If you are a cancer survivor, current patient or caring for someone who is, I encourage you to get a copy of this book. You might not realize how much you need it.

Paying a Compliment, the Happiest Transaction

~There are precious things that cost nothing.~

I’m currently taking a class via Coursera.org by Prof. Laurie Santos of Yale entitled, “The Science of Well-Being“, which I expect to cover in more depth in a future post.

The purpose of the class is to present research on happiness, why we don’t have it (the things we think will make us happy, don’t) and how we can get it (what actually makes us happy may be surprising).

Of the many studies that Dr. Santos discusses, one in particular caught my interest. University of Chicago researcher Nicholas Epley investigated the impact that social connections have on our happiness (“Mistakenly seeking solitude“). Briefly, he found that individuals who made even superficial contact with someone else during their commute to work on a train not only felt happier, but the person with whom they struck up a conversation likewise felt happier that day.

Making an effort to bridge the gap between us benefits everyone.

But this can be uncomfortable to do. Quite often, people taking public transport keep to themselves. Even if we know that striking up a conversation might be pleasant – and even increase our happiness – we may feel too self-conscious to engage with a stranger.

This made me think: some of the most rewarding interactions that I’ve had with strangers have consisted of merely eliciting a smile from them. That is a very brief connection with another human that ends up bringing both of us joy.

And the best way to do that? Pay them a compliment. I have been gifted with the most beautiful and sincere smiles from others by complimenting them on something about them that was genuinely laudable, resulting in good feelings that last an unexpectedly long time. Try it and see!

This world needs more diverse people finding common connections with each other.

Furthermore, when you open yourself to finding something to compliment about another person, it is amazing how quickly you can locate it. Your eyes see things more brightly and happily, and that feeling is passed on to your recipient along with your kind words.

Then, if their smiles last long enough for their good mood to positively benefit someone else, perhaps that simple act of a compliment can send a ripple that becomes something so much bigger.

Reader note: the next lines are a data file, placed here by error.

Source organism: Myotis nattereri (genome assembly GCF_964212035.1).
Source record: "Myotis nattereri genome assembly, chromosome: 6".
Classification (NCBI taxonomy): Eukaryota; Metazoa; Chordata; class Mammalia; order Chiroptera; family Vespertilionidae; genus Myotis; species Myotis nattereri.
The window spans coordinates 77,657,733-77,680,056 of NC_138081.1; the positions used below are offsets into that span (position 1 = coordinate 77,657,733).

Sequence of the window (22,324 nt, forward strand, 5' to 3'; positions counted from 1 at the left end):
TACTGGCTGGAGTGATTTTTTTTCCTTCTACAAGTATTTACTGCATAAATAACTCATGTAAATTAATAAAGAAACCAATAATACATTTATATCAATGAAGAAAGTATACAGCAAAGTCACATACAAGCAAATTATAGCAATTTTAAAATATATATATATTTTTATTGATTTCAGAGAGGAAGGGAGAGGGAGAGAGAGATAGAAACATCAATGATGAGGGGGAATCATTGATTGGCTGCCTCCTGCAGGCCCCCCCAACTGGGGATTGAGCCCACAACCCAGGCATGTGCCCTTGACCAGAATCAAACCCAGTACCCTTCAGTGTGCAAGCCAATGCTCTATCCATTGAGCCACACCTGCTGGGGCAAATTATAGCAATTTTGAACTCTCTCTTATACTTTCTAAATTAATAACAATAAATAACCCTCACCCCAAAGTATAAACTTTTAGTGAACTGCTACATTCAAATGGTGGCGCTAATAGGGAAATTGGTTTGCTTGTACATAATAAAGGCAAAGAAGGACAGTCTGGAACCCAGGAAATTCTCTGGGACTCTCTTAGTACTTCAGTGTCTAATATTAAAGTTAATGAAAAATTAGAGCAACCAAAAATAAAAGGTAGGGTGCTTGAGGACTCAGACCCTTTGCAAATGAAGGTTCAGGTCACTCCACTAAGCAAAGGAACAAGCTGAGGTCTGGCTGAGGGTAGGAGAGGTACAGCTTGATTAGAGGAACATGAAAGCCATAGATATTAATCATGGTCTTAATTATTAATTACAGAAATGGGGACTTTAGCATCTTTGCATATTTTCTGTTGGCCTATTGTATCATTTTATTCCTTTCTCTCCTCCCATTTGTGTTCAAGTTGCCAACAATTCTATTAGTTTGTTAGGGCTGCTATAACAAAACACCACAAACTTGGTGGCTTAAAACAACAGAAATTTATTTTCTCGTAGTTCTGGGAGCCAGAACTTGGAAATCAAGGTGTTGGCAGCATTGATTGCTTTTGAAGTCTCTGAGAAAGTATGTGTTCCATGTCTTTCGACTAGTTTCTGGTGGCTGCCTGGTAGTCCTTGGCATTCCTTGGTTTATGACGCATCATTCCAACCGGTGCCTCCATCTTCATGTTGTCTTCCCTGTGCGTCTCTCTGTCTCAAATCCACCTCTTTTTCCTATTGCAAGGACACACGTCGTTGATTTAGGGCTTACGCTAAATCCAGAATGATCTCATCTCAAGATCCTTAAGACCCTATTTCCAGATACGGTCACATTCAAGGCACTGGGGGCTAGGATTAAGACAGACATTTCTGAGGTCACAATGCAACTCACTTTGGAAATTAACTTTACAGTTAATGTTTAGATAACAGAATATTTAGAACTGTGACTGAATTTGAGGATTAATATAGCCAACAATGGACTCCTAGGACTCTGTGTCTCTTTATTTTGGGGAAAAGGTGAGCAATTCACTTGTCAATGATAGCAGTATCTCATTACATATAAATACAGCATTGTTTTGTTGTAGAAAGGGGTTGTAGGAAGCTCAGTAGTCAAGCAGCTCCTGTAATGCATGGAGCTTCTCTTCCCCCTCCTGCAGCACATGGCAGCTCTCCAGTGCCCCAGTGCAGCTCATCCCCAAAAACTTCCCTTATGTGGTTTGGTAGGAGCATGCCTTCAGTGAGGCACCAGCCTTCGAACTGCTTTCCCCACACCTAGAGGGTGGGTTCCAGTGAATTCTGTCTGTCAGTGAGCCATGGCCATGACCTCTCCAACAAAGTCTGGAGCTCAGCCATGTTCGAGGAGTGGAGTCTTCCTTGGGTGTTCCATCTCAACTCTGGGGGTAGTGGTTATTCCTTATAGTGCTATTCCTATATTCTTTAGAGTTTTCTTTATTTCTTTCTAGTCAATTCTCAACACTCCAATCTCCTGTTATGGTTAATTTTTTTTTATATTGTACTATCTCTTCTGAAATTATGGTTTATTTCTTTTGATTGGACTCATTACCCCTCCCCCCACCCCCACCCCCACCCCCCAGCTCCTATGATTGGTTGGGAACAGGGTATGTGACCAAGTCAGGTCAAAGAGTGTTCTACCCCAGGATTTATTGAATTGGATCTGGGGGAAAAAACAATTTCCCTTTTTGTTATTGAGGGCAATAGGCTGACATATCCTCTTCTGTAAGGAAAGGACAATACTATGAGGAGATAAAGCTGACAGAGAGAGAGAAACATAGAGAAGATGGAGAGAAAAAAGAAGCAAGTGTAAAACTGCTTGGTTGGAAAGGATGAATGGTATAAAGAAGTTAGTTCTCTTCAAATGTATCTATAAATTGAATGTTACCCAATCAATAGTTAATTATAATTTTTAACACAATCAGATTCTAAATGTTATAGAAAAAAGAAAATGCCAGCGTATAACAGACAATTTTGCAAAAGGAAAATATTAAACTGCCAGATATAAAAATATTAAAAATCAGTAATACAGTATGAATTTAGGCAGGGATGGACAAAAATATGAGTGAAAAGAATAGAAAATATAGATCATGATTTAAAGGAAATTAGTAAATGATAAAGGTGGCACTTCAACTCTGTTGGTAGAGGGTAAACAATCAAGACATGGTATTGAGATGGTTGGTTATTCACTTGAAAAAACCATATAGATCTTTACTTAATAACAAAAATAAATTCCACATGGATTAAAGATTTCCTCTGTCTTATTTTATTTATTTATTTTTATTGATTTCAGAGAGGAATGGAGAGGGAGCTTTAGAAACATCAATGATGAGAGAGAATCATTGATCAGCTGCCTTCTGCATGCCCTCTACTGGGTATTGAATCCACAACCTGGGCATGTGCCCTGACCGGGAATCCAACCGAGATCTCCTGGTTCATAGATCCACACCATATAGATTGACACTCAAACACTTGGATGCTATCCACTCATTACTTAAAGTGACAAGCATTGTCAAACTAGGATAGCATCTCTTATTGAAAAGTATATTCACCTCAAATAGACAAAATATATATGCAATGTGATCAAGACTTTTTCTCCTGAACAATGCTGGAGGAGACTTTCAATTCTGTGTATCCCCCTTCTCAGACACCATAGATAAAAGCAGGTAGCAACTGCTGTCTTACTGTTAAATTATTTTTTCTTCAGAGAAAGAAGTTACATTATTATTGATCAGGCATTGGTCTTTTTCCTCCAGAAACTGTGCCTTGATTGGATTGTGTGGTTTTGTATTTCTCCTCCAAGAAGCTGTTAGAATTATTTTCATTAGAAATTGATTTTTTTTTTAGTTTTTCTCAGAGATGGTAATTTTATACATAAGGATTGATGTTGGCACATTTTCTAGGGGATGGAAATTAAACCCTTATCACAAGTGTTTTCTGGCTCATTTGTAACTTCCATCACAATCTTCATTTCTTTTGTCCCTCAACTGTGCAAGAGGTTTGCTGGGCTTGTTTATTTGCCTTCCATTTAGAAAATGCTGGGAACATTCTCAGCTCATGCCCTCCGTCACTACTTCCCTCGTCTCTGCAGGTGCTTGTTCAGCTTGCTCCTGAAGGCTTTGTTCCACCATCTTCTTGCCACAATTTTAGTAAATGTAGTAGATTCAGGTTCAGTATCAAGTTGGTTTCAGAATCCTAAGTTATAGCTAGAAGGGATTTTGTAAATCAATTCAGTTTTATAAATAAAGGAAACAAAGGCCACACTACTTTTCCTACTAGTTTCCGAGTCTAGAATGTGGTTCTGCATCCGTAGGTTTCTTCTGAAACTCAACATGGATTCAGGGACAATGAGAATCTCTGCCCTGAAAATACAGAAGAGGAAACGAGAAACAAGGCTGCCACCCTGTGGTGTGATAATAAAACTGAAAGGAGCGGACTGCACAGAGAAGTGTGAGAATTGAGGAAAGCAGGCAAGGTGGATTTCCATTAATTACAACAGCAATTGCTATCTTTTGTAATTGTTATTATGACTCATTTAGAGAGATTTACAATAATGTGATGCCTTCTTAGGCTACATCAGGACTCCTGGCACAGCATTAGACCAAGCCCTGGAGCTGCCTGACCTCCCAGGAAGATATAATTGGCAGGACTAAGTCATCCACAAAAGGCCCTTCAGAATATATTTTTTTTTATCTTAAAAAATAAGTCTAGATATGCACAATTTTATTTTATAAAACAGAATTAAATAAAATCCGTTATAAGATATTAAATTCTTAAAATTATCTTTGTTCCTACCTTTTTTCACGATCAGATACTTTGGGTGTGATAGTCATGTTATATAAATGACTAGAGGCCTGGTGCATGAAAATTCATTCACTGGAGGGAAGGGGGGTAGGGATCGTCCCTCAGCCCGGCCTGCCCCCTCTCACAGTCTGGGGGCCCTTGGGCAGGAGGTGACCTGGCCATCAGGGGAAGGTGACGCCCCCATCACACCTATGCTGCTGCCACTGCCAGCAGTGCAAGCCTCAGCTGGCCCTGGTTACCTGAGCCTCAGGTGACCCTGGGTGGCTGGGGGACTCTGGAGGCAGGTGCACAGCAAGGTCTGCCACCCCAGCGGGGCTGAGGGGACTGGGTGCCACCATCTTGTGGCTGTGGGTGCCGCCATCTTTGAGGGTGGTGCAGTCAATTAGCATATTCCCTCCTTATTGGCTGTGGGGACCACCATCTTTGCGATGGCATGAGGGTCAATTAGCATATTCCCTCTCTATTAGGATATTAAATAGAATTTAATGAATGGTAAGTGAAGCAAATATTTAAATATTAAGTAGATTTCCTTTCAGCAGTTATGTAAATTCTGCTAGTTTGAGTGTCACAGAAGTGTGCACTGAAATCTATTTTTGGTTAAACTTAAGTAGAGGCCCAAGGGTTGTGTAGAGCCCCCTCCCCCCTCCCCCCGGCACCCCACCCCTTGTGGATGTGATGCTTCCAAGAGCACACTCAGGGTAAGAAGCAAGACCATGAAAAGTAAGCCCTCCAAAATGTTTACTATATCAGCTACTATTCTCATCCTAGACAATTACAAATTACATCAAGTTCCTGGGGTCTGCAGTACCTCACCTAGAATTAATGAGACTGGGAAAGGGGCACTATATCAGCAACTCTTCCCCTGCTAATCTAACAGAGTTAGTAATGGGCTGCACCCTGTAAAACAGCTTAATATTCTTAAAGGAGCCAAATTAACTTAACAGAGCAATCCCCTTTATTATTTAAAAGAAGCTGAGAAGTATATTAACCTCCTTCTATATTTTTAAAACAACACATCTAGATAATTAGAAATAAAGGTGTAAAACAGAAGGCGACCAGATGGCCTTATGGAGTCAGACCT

What a lovely gift to the world.

Cartwheeling Down the Hall

Although I don’t do so often, I can still knock out a proper cartwheel.

Since it’s a “wheel”, you only need a lot of space moving forward, not width-wise, so presumably, it should be possible to cartwheel down a hallway. After all, gymnasts manage this on a balance bean only a few inches wide.

But that’s not what happens to me. Even when there’s physically an ample amount of space for gymnastic endeavors, psychologically there is a perceived narrowness.

That lack of space exists only inside my head, but it’s powerful enough to hinder even an attempt at a cartwheel in our apartment.

I imagine limbs thwacking against walls coupled with lots of pain and regret.

This post, of course, is not about cartwheels. It’s that I often approach life events in a similar way. There is a narrowness of view and fear of pain, and these limitations take up real estate inside my head. While in reality, there’s enough space for emotions to express themselves and enough time to work out any arisen problems, those imagined walls confine my actions.

Yeah, there are moves that I will *not* be able to manage no matter what.

Were I to close my eyes and trust my abilities, cartwheeling through the little hallway from my galley kitchen to our dining area would be no big deal.

But faith in myself has been eroded away and my sight is influenced by not only things that came before but also the discomfort of what may come in the future.

Breaking through these barriers takes work, and while I’m up for it, it is a process. The trick, of course, is to generate enough confidence to cartwheel down that hallway while I still remember how.